New Museum New
That’s their gorgeous installation “Black on White, Gray Ascending” you can see from the street at night, and if we’re far from the most objective observers, I’d have to say it’s just about the only interesting piece of work you’re going to see at this inaugural show. I confess that I really do not like what’s happening in art right now, aesthetically or intellectually, and for the most part that’s what you’re going to see at the New Museum during the run of “Unmonumental.”
In fact, you could argue that the show actually does a fantastic job curatorially, in that it surely does reflect what’s going on in the galleries, the collections and the schools. Even that, though, is probably letting someone off the hook too easily; it’s not like there aren’t any museum shows (e.g. the one we saw last summer at Helsinki’s Kiasma), galleries (Chelsea’s own Yossi Milo springs to mind) or curators able to gather a large corpus of contemporary, engaged, intellectually curious work. I guess I’ll wait to see the next show in the space before drawing any lines under my conclusions, but I’m not happy that the augurs are what they are.
About the building itself, I’m honestly not entirely sure what to think just yet. I’m acutely aware that I blundered pretty badly the last time I considered a New York museum by a Japanese architect on the day of its opening – in that case erring on the side of generosity, and utterly missing the profound structural weakness latent in Taniguchi’s design. So I’m going to refrain from saying most all of what I felt on experiencing the space, and will confine myself, for the time being, to simply giving props for the very elegant way in which the lobby confounds any sense of transition between inside and outside.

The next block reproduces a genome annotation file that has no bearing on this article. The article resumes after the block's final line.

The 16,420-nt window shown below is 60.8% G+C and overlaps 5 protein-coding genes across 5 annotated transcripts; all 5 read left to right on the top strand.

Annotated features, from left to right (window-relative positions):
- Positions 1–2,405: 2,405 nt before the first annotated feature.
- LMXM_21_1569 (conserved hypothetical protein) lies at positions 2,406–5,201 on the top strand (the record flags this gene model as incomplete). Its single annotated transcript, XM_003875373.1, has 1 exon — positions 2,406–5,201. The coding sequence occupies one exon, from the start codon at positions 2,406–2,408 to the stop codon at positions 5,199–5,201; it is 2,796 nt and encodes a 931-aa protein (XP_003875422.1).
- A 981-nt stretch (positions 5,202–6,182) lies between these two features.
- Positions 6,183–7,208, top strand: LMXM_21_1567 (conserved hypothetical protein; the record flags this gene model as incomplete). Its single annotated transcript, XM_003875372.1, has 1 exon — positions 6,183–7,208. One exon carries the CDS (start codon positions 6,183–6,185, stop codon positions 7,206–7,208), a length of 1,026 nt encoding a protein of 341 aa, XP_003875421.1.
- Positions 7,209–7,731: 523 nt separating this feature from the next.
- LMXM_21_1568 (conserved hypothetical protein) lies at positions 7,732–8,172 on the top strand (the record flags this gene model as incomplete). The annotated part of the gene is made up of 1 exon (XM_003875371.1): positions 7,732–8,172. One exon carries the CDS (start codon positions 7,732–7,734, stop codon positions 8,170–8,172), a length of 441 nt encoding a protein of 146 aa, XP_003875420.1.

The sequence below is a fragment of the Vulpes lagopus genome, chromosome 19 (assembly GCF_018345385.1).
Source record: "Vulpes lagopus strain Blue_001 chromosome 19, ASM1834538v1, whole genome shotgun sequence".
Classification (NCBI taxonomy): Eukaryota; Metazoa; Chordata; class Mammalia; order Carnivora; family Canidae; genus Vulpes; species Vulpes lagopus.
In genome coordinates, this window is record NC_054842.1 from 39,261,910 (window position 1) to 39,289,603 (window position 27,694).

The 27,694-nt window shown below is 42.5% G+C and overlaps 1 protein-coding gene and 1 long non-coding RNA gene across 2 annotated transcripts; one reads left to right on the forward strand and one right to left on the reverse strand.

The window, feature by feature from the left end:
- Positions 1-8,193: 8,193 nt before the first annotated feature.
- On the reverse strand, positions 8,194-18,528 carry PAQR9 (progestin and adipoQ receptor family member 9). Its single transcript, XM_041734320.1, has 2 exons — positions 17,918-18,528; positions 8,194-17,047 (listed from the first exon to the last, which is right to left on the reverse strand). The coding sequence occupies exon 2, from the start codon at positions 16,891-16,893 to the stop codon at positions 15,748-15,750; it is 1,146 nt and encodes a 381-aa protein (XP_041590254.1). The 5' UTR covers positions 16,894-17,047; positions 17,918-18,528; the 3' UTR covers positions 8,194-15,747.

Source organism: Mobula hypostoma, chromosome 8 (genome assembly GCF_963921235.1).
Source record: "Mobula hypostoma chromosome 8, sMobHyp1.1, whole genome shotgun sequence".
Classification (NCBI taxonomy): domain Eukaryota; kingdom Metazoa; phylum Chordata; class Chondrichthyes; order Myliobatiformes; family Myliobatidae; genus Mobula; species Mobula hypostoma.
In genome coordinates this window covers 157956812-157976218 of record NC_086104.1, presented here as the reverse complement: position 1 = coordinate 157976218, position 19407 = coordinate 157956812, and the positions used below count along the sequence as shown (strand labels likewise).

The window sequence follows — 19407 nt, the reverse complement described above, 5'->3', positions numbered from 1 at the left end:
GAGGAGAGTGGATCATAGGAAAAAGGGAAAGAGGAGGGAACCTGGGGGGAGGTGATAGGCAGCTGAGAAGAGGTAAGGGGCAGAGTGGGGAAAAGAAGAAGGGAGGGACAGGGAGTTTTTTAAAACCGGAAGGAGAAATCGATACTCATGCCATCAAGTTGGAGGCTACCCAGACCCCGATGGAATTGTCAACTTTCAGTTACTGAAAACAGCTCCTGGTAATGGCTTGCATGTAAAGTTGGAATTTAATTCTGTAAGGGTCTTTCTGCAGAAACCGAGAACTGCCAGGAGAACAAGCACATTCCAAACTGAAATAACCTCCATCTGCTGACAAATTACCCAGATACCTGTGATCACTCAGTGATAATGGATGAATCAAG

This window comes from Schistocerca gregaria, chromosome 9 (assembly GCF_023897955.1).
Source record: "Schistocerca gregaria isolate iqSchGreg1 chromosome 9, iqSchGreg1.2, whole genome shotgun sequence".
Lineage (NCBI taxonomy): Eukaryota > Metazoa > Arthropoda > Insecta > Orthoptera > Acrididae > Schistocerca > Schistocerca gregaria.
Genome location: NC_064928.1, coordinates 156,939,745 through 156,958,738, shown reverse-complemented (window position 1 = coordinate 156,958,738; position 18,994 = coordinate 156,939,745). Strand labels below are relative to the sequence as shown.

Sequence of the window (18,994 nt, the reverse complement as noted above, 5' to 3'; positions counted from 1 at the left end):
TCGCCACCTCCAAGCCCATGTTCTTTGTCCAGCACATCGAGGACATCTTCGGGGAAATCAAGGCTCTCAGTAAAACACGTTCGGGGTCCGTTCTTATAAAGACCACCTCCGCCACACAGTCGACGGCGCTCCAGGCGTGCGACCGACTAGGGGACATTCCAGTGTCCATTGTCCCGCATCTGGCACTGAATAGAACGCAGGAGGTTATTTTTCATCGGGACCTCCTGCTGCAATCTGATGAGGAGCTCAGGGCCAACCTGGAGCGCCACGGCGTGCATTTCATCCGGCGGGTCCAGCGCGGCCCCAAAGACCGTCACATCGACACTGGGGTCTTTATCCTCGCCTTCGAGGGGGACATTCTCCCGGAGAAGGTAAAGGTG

I will say this: sometime in the last two or three years, I began to number SANAA first among those architectural practices to keep an eye on, and then among those that I consider my favorites. And it’s a sobering thing, not only to realize that this judgment was made solely on the strength of representation, but to recognize that it might not survive an actual encounter with their built work.
Finally, I admit to being a little saddened at the date the New Museum chose for its grand launch. The first of December is, of course, World AIDS Day, and since the late 1980s it’s been marked by an annual Day Without Art. Unless I’m missing something, it strikes me as being in questionable taste, at best, to schedule a museum opening for that particular leaf of the calendar, Gran Fury or no. (UPDATE: Some interesting commentary here.)